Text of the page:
New research may mean blood tests for osteoarthritis could soon be available.
A study undertaken by the University of Warwick has identified a biomarker linked to both rheumatoid arthritis and osteoarthritis. While blood tests are established for the former, this means they could also be used to diagnose the latter.
The research focused around the biomarker citrullinated proteins (CP). It was already known that rheumatoid arthritis patients have higher levels of CP at an early stage of the condition, but the study discovered that the same is also true of osteoarthritis.
Using this information they produced an algorithm that can potentially detect and identify the major types of arthritis at the early stages of the condition, before joint damage takes place.
Dr Naila Rabbani, who led the research, stated: “This is a remarkable and unexpected finding. It could help bring early-stage and appropriate treatment for arthritis which gives the best chance of effective treatment.”
“This discovery raises the potential of a blood test that can help diagnose both rheumatoid arthritis and osteoarthritis several years before the onset of physical symptoms,” he added.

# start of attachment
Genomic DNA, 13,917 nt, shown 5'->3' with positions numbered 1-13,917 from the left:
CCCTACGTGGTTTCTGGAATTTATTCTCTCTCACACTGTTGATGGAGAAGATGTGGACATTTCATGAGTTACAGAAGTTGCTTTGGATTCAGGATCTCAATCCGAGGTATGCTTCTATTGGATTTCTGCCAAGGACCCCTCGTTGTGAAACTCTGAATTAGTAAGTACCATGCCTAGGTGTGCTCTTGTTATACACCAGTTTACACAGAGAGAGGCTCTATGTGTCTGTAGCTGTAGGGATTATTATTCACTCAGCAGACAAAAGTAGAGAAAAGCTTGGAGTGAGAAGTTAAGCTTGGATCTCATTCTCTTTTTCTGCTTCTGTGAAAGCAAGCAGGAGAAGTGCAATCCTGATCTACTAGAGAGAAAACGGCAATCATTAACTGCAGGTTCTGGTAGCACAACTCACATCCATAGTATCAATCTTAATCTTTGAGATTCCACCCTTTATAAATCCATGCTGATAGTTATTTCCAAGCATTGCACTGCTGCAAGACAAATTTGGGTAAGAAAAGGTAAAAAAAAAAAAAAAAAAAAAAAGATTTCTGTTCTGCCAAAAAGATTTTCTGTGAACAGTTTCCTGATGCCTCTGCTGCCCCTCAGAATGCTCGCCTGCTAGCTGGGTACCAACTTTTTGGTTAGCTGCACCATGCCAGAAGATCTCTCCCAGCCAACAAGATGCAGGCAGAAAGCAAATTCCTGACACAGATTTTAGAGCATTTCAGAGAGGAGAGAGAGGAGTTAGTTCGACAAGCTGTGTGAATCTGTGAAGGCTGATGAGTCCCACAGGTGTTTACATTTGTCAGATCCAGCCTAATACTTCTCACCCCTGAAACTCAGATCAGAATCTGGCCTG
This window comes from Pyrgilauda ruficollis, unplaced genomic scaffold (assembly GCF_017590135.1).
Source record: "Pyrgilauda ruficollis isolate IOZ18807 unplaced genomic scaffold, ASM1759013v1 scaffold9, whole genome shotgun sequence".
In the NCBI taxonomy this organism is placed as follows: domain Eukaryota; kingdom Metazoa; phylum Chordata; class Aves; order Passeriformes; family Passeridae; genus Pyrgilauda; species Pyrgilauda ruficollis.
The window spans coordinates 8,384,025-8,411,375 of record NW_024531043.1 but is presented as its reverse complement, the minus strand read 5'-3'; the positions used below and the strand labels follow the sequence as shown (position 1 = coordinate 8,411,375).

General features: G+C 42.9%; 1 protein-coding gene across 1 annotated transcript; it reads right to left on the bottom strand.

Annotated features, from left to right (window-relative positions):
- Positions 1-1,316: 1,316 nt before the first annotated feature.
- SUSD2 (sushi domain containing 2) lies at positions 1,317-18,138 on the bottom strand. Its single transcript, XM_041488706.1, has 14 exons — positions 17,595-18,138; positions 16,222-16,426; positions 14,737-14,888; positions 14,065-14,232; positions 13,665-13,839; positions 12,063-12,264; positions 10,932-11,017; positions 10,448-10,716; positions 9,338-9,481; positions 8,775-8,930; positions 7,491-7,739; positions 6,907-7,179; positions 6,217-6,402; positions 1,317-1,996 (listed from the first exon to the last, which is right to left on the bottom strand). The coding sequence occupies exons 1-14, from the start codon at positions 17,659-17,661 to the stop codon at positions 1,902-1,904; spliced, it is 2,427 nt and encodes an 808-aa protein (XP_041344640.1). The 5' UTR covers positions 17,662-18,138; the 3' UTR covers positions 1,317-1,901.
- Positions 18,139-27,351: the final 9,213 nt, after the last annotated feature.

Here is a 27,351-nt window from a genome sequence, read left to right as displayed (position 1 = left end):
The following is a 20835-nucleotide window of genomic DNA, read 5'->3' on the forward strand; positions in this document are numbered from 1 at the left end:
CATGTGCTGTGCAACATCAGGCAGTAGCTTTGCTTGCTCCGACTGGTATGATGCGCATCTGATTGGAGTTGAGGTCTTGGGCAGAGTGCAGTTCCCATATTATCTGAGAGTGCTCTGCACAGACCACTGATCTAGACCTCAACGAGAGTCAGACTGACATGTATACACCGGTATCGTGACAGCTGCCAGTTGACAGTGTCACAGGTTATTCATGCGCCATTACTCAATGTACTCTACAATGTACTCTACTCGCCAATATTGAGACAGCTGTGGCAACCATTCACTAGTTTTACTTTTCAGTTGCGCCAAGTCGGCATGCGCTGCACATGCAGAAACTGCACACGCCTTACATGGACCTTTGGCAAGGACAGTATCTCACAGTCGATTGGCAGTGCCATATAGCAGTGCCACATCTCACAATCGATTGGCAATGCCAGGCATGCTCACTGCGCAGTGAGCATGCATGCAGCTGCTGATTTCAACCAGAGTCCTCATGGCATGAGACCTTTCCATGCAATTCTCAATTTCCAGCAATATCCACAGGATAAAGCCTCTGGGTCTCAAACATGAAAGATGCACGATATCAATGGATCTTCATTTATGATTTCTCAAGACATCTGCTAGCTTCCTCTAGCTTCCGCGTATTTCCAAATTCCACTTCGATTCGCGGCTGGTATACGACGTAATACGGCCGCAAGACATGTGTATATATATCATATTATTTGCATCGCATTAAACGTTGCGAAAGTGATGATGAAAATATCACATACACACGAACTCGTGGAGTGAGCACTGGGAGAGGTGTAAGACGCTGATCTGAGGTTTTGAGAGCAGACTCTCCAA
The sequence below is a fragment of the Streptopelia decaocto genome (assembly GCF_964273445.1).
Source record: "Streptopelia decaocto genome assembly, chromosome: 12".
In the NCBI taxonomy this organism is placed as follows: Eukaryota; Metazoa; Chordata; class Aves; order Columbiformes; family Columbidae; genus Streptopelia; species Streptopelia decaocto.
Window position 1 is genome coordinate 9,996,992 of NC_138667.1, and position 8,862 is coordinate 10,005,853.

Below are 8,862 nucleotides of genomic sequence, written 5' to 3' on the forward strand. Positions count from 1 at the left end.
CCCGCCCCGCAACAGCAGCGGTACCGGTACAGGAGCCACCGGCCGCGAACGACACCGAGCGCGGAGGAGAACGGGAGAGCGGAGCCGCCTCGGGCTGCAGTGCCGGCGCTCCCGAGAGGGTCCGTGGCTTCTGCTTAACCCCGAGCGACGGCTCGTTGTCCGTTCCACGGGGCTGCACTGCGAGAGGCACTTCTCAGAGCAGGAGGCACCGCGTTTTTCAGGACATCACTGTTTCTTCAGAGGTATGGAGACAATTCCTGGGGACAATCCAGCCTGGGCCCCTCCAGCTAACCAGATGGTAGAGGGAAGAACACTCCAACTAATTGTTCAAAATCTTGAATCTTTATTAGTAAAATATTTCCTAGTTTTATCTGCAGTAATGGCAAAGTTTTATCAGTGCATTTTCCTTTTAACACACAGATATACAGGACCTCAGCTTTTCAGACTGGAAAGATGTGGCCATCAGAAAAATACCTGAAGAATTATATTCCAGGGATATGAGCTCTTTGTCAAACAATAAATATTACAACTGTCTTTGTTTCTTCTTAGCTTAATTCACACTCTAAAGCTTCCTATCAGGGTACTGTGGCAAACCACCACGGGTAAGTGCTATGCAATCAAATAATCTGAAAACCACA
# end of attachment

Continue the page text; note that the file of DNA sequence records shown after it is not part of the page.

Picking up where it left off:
Dr Rabbani said the fact the study revealed how to detect early-stage osteoarthritis alone was a hugely significant result, but also being able to detect and discriminate rheumatoid arthritis and other inflammatory joint diseases is a huge bonus.
Full details of the study have been published in the journal Nature Scientific Reports.
A spokesman for Arthritis Research UK commented: “Researchers that we fund, as well as others, have been looking for reliable biomarkers to detect early osteoarthritis for a number of years, so these new research findings are of great interest. They could potentially help clinicians diagnose the condition much earlier than they are currently able.
“At present there are no simple tests for the early diagnosis of osteoarthritis, and usually by the time a definitive diagnosis is made using x-rays, for example, the disease is in its advanced stages. Moreover, there are currently no means of predicting how it will develop or respond to therapy. Biomarkers could be used to identify patients in the early stages of osteoarthritis or those who will worsen over time.
“Early diagnosis could lead to people affected by osteoarthritis making lifestyle changes such as losing weight and becoming more physically active in order to reduce the impact of the condition on their joints.
“Eight million people are living with osteoarthritis in the UK and finding new and effective treatments to relive their pain, and to slow down or even prevent the its progression is a majority priority for Arthritis Research UK.”